How Fire Sprinkler Systems Work

Fire Sprinklers as Fire Prevention Systems

You've heard about the importance of a properly maintained smoke detector. You've probably also heard the annoying beeping noise it makes when it needs some attention. Have you also heard that a smoke detector is all you need for fire protection? If so, you've heard another one of the most common myths regarding fire sprinkler systems: We don't need them if we have a smoke detector. Some even believe that smoke detectors can put out fires. They cannot. Smoke detectors are designed to alert us to a potential fire, and in cases where they're hooked up to an alarm system, alert the fire department. They're an important part of a fire prevention system, as are fire sprinklers. The presence of one does not cancel out the need for the other. They work together to save life and property from fire.

When a fire starts, the resulting smoke will eventually set off a smoke detector alerting residents to danger. This process can be quite slow depending on where the smoke detector is located. Meanwhile, the fire is growing. Alerting residents to the presence of fire is important. But, so is putting the fire out. When a fire starts, it quickly heats the air directly above it. This air rises and is pushed out to either side when it hits the ceiling. As this hot air reaches a sprinkler head, that sprinkler head is activated.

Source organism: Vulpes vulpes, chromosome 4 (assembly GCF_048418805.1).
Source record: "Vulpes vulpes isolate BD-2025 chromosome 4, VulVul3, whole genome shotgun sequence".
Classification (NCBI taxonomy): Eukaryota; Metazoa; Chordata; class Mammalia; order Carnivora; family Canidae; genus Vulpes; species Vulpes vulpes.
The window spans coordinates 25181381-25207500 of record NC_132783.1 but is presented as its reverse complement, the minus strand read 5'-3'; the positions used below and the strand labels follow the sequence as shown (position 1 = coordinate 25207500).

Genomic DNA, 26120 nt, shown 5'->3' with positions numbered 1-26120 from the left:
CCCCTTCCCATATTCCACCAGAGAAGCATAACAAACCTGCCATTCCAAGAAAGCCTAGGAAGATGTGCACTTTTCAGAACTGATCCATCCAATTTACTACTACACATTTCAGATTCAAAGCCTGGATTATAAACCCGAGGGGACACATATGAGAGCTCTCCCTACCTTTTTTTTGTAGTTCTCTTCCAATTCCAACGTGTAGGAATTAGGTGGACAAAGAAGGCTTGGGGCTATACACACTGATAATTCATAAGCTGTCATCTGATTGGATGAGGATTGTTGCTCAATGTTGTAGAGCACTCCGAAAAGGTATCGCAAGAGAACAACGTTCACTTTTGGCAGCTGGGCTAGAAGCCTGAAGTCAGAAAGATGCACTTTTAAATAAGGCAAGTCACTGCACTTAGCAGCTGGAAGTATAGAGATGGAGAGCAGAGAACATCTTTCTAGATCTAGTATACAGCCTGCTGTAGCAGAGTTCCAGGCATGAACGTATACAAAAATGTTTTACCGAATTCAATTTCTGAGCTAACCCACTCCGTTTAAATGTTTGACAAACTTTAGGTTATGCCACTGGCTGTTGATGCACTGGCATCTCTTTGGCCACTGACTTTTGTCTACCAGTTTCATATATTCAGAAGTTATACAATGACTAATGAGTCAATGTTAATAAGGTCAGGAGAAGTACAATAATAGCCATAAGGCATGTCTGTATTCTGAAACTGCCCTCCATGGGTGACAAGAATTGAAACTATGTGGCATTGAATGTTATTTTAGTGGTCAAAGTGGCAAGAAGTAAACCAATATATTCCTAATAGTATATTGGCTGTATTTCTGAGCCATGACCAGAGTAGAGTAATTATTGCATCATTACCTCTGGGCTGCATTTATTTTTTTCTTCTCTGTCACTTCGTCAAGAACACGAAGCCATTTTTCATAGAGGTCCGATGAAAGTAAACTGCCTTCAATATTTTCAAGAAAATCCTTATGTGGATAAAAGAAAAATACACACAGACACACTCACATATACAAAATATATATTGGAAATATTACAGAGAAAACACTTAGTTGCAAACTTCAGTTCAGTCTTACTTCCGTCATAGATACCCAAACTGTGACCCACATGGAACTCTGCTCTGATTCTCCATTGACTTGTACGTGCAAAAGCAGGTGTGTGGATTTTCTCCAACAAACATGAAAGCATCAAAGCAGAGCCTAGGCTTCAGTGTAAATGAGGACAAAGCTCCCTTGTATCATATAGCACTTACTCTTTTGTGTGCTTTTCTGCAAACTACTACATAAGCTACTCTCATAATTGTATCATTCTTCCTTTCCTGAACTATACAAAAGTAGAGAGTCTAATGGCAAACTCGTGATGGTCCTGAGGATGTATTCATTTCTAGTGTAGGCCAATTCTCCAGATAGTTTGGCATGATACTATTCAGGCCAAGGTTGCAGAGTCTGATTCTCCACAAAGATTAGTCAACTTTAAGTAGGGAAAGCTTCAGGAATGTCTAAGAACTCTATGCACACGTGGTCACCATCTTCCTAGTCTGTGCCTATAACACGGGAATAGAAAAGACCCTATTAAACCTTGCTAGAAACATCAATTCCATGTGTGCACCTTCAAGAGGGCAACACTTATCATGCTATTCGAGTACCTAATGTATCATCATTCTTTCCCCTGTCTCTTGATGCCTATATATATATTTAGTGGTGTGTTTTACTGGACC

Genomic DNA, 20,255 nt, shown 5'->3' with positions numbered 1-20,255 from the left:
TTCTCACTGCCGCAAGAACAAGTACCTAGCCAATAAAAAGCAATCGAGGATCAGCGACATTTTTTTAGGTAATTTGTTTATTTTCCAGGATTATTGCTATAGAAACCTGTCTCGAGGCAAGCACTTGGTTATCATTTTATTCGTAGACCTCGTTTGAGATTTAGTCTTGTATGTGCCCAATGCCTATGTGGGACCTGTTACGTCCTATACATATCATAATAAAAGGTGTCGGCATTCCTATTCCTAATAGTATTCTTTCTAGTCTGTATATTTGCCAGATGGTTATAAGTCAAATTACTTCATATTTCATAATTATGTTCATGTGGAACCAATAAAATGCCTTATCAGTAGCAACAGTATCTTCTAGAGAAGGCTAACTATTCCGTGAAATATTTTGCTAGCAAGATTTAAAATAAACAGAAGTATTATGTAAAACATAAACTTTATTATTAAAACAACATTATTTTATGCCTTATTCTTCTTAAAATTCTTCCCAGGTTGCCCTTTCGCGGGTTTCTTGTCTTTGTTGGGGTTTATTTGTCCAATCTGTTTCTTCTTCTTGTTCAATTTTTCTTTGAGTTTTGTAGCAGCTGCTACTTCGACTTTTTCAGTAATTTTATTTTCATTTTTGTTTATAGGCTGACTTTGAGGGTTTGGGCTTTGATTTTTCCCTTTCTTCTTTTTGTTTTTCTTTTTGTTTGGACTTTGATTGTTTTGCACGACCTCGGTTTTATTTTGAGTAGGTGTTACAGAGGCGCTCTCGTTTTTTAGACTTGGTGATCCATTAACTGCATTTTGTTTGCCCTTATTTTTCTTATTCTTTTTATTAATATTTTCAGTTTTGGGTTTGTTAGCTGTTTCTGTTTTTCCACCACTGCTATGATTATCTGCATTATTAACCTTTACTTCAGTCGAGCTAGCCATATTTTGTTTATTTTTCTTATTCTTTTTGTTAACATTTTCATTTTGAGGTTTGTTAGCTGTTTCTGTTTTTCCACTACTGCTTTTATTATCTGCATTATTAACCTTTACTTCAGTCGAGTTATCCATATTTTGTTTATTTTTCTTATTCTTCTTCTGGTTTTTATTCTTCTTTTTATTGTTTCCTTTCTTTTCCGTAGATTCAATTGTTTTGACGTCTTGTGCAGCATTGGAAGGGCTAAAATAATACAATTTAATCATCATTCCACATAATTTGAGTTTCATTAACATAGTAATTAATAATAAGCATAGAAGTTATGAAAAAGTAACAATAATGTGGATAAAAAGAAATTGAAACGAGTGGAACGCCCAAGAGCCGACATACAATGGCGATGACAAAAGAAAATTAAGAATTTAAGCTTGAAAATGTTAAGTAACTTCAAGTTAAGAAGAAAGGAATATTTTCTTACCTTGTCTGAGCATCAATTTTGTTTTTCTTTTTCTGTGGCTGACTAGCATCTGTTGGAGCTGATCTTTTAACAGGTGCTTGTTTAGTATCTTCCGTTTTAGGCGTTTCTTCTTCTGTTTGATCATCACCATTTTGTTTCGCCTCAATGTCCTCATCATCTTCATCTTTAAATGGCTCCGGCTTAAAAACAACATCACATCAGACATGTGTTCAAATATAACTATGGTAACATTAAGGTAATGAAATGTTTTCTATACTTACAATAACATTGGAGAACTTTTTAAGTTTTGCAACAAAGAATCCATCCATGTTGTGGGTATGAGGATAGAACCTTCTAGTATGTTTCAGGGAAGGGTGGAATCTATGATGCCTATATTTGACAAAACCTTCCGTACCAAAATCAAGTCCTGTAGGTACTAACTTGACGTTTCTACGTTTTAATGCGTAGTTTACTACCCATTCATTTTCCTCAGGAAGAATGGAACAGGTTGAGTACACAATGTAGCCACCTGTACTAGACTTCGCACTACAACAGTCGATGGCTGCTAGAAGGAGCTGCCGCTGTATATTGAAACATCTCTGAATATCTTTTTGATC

Not just any heat source will trigger a sprinkler system to activate. The sprinkler heads must detect a high enough temperature -- usually between 135 and 165 degrees Fahrenheit (57 to 74 Celsius). Most sprinkler heads are equipped with a glass trigger filled with a glycerin-based liquid that expands at the appropriate temperature, breaking the glass and activating the sprinkler head. The sprinkler head is attached to a system of pipes that are hidden behind the walls or ceiling. These pipes wind through the building and outside to connect with a reliable water source. When the sprinkler head is triggered, a valve to the pipe system is opened, releasing the water that is kept under pressure from the pipes. The water is quickly pushed out of the pipes through the sprinkler head, spraying water downward and out to the sides. This carefully designed spray of water extinguishes the fire below and prevents it from spreading.

Fire sprinkler systems have revolutionized fire safety by automatically putting out fires in the room of origin and preventing fires from spreading or re-igniting. The amount of time this process requires depends on the type of fire sprinkler system. We'll learn more about the different types of fire sprinkler systems on the next few pages.